OK, a friend wrote not all that long ago and told me he had recently purchased a book by a well-known author. It was a commentary. The publication date was 2010 and it said “First edition.” Only problem is this: it was originally published more than a decade earlier but was re-issued in a new series and now, since it was a new series, it was “first edition” … well, hogwash on that. It was really a re-publication, and surely it sold more copies because it said “first edition.”
Not long ago I read a book by a friend whose book had been published in another country first. The book had a different title in the USA and nowhere on the copyright page did the publisher tell us something like this: “Previously published in Country with the title [fill in the blank]. Same book, new country.” A friend of mine had bought both books because he thought it was a different book. He said he checked the copyright page on Amazon and it didn’t say it was a new book.Who has a story about this?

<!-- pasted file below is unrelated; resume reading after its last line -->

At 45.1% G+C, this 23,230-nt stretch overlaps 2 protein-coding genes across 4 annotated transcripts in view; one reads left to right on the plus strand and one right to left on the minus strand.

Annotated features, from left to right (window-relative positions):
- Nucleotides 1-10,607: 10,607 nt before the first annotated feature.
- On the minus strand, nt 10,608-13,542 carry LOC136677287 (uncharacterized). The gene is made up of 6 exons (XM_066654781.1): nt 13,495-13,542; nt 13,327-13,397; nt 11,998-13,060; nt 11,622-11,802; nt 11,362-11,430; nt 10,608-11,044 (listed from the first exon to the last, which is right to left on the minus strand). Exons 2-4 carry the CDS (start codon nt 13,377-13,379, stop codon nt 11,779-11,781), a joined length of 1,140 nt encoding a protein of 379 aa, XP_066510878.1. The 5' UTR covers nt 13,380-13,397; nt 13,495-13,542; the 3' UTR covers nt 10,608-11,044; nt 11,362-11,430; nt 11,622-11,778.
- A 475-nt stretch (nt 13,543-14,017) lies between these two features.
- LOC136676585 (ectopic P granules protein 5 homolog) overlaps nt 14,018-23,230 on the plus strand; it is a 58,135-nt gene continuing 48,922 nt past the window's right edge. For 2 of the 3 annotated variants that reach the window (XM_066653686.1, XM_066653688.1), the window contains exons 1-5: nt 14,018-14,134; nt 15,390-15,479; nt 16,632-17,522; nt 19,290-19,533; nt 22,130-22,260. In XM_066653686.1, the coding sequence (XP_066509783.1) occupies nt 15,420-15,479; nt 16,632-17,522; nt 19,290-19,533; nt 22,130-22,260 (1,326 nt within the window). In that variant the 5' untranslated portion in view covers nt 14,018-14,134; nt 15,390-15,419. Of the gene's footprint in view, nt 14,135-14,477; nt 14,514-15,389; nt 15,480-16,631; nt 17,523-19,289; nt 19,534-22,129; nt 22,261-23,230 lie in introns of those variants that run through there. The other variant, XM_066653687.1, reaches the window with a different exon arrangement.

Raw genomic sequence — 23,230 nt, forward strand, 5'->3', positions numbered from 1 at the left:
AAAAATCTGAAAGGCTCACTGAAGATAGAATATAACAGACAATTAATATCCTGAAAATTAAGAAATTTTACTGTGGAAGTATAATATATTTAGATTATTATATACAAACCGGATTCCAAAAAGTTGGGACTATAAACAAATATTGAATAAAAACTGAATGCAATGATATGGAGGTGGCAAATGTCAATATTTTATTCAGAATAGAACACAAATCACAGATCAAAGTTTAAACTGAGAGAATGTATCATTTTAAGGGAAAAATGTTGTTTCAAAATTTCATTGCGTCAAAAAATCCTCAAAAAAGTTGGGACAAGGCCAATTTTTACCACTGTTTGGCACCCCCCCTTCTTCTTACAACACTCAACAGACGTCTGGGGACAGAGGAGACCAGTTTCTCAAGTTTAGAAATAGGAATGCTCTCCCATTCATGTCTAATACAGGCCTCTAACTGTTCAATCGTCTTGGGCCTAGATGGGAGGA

Sure, we all get it that publishers have to make money and most of us contribute sums of money to said publishers. But isn’t there a moral issue at work here?
So here’s my suggestion: On the copyright page, in very clear and readable English, inform the reader of the relation of this edition to any previously published edition.
If the previous edition is only lightly edited, say a new Preface or Introduction, say that. Don’t slip by with “Revised Edition” when it really isn’t revised. It’s only touched up briefly. Tell us what has actually happened so far as that is possible. If it is a thorough revision, say so; if it adds one chapter, say that.
Publishers, don’t you think that is fair? We, your readers, agree.